That concludes part II, if I've missed anything, or you have your own great ideas or projects, let me know in the comments.

Also, we'd love others in the community to get involved with the plugins in Github so don't be shy.


OK, enough of that for now, NEXT!

Let's do microservices!

next up: Service discovery, load balancing and routing

How to load debug symbols in Visual Studio during debugging

If you've been working in Visual Studio for any length of time then you'll probably be familiar with the following message.

No Symbols Loads

You've set a breakpoint in the code from a 3rd party dependency for which the debug symbol file .pdb has not been loaded.

How can you tell what symbols have been loaded? Easy, it's in the Modules windows in the debug menu.

Modules view

Once you launch the window, you can then view all the loaded modules and whether their symbols are loaded.

To load the symbols for your module, just right click on the module and select Load Symbols as below.

Load symbol

ode to the next guy

The villain

The villain

So today I'm working on a project that I have checked out but not run on my desktop before. I am primarily interesting in finding a trouble spot that is spewing out a lot of exceptions and making it hard to separate the actual problems from the noise.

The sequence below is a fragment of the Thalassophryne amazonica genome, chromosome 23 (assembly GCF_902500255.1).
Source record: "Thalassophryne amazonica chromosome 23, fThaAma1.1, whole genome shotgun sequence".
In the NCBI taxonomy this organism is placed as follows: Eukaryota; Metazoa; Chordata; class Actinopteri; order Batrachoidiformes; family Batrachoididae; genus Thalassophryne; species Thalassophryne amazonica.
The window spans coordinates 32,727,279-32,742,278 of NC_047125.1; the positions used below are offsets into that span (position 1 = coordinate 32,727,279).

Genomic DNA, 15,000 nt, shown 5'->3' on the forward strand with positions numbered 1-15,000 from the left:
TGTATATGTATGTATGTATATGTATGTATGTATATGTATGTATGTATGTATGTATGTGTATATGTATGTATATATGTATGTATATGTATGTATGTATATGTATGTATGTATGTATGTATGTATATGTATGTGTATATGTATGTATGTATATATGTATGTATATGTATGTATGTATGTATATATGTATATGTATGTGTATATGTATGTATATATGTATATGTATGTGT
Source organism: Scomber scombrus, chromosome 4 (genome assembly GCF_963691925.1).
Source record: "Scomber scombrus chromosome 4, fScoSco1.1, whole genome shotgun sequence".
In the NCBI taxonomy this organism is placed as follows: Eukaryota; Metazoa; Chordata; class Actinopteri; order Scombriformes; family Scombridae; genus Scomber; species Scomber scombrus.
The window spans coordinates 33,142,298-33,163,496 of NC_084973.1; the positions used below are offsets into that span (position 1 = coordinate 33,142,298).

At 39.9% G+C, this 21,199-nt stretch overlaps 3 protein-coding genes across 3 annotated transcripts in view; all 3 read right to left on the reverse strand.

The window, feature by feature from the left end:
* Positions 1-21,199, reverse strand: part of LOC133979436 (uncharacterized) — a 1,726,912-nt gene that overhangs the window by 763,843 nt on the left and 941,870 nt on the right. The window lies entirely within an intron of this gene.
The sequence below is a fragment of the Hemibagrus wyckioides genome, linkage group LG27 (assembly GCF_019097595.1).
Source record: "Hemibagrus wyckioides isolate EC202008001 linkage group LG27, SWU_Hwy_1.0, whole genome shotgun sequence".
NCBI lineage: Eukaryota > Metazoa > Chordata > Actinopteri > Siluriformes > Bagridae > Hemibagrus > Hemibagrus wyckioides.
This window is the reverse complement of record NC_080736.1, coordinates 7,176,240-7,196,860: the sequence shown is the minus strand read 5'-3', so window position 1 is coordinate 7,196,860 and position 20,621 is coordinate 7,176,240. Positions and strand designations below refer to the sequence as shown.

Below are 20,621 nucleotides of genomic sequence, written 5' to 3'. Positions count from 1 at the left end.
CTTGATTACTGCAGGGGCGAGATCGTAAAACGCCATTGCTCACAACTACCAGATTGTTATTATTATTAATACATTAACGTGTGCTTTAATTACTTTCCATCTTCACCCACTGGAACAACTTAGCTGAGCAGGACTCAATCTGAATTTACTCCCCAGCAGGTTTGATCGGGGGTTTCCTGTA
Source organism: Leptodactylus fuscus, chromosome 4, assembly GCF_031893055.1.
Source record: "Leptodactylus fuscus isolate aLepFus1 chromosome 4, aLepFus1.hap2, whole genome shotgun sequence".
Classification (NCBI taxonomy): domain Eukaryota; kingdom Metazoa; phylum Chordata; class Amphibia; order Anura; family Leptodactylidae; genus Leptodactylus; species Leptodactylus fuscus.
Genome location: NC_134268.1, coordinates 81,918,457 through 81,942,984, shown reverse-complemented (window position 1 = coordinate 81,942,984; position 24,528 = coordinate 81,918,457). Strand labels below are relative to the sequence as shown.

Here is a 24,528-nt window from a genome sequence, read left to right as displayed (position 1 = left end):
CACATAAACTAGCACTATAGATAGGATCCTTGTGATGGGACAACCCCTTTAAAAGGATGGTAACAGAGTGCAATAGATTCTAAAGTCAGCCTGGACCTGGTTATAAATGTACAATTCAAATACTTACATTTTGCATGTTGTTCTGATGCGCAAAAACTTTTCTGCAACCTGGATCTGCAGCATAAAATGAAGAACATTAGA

I open the project and armed with a rather vague exception stacktrace, I go a-wandering through the codebase in search of my foe. After a couple of minutes of squinting I am not nearer the jackpot so I decided to run and debug the tests.

When is green, not green?

Our CI server builds and runs these tests all the time, currently the builds are green so I know it won't reveal much. Same goes for the integration tests which we normally disable locally but run on a CI nightly build.

So I run the unit tests and of course they all pass.

hmm lots of tests failed and nothing to do with my foe. They failed as I do not have magic setup on my machine the project expects in order to have it's jollies execute.

more hat-swop than hot-swap :(

We sometimes keep scripts in the repo root to do various setup bits but I forget to look there. The partridge 'AHA' moment comes eventually once I see them. So like a good citizen, the first change I make is to add a git repo readme and reference the script so the next guy doesn't just have to know.

Now I run the script and all is well

ConsoleFlash ...wait... it did something but I can't read at console buffer-flush speed and now it's closed. I think I saw an error message.

So I open, read and mentally parse the batch script. It launches a powershell script to configure some stuff. Nothing terribly taxing but it doesn't help that it errored and I don't know why.